• WANTED: Happy members who like to discuss audio and other topics related to our interest. Desire to learn and share knowledge of science required as is 20 years of participation in forums (not all true). Come here to have fun, be ready to be teased and not take online life too seriously. We now measure and review equipment for free! Click here for details.

SVS SB-3000 - inside pics, specs and thoughts


Major Contributor
King of Mods
Feb 28, 2018
Iasi, RO
SVS SB-3000 - inside pics, personal thoughts

SB-3000 Subwoofer Owner's Manual, Quick Start Guide and manufacturer specs can help customers in how to properly setup and operate this subwoofer in their homes or studios.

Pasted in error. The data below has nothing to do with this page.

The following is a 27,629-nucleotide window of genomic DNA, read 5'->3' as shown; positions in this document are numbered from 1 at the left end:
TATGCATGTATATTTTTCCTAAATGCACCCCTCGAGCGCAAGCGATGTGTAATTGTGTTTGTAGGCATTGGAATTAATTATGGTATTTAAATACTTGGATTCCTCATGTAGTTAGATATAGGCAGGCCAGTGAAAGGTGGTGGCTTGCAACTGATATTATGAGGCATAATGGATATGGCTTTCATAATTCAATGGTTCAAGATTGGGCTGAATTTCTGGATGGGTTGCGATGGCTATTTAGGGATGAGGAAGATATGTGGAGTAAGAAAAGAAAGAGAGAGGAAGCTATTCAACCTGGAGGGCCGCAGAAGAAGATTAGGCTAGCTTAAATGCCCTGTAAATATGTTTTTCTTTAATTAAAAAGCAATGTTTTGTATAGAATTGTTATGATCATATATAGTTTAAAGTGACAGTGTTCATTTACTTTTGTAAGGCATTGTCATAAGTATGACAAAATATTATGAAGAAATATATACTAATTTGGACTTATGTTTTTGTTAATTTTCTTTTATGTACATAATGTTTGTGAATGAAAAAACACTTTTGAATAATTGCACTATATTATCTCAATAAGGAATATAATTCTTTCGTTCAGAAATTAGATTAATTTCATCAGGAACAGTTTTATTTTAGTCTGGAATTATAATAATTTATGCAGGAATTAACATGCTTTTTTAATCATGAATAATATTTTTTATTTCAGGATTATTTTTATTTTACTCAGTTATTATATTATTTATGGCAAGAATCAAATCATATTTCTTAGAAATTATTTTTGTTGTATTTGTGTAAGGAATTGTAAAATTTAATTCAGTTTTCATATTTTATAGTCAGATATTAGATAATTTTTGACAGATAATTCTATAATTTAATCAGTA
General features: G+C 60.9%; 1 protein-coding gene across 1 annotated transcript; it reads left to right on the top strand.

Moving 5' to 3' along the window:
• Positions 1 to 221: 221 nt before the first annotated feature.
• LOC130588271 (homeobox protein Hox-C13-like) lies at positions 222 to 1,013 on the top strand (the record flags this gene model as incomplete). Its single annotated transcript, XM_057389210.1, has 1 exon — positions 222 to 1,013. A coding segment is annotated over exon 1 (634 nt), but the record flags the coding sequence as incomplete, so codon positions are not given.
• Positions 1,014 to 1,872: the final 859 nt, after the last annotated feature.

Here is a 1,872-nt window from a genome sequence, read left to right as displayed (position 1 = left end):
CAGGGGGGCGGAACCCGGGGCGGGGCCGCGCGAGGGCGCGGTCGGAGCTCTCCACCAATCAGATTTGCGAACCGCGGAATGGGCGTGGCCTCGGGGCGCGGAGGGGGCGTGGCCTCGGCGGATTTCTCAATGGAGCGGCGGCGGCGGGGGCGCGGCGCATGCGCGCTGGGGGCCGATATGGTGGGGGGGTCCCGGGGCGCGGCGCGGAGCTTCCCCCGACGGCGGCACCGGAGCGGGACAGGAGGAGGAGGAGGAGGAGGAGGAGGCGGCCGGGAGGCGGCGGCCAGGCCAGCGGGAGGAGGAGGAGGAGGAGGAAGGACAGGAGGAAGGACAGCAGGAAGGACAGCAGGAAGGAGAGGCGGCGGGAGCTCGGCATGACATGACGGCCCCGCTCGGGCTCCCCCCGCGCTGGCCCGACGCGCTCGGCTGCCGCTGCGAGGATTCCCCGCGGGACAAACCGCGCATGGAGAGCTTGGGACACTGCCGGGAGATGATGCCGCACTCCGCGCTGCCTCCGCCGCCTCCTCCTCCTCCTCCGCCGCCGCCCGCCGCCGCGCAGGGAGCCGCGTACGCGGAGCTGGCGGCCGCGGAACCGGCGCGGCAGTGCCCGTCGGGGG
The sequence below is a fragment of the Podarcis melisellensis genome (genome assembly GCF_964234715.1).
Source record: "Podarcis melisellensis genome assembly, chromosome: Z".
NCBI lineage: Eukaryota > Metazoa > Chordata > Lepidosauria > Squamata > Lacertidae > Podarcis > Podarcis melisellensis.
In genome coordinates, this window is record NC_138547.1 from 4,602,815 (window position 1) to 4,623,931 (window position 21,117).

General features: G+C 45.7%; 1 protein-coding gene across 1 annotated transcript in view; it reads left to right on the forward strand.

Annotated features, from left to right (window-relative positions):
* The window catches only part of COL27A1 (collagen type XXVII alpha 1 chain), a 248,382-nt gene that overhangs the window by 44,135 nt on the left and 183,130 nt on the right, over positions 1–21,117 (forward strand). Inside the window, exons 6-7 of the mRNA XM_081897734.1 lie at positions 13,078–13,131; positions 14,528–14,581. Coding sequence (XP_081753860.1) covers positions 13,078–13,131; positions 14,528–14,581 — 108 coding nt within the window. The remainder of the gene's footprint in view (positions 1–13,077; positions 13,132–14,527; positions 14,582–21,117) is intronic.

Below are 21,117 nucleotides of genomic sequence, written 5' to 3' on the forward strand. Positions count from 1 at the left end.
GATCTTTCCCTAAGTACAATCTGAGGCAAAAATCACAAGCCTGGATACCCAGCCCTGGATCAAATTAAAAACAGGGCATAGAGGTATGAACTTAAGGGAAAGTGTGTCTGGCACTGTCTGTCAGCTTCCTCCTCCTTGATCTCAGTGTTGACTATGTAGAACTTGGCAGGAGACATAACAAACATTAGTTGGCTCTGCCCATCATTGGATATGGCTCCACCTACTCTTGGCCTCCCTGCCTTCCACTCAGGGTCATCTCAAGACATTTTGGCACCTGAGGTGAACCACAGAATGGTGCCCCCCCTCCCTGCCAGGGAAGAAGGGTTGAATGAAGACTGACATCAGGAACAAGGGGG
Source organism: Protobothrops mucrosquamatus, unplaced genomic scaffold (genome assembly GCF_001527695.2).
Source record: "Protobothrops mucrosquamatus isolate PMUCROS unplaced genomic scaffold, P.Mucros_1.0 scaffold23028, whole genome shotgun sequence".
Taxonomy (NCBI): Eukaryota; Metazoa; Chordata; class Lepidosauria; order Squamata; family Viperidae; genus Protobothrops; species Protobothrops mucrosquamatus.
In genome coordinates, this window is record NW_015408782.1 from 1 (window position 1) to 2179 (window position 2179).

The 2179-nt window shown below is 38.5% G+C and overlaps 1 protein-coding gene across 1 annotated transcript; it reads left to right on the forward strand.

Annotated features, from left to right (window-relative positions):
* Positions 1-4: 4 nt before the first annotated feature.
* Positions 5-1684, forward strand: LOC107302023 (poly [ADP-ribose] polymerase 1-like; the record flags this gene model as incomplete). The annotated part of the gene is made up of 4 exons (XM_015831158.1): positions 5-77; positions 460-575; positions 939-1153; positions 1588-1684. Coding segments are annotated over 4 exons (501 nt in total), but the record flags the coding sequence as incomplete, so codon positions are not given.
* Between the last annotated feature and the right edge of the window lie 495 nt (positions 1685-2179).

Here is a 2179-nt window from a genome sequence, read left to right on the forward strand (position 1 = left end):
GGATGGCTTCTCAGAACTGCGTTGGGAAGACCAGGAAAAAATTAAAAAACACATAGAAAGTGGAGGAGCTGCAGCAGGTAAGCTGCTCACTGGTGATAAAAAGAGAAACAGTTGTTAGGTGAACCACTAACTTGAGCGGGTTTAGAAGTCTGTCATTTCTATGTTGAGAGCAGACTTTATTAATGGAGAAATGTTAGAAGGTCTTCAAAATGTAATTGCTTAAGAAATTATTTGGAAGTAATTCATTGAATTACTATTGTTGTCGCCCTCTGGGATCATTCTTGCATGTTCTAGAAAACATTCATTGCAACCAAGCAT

I purchased a brand new 13” SB-3000 subwoofer, to replace the 12” SB-1000 pair I owned (reviewed here: https://www.audiosciencereview.com/...s-sb-1000-inside-pics-personal-thoughts.7842/) and used for the last couple of years. The reason for the upgrade was to reproduce a bit better the lowest octave (20...40 Hz), to gain a few more dBs SPL there, to adjust sub’s power and crossover remotely, but also to reuse living space a bit better (single sub vs. dual subs). In terms of pure power we’re comparing two SLEDGE STA-300D amplifiers with 300 W RMS each (720 W peak each) vs. one Sledge STA-800D2 amplifier having 800 W RMS (2500 W peak). The SPL difference is clearly audible from the very beginning, no questions asked. Actually, my gypsum-boards ceiling might suffer if I crank up the volume too high with SB-3000 connected. Good thing I recently swapped my windows with triple pane 44.2 / 4 / 33.1 Stadip Silence glass. :)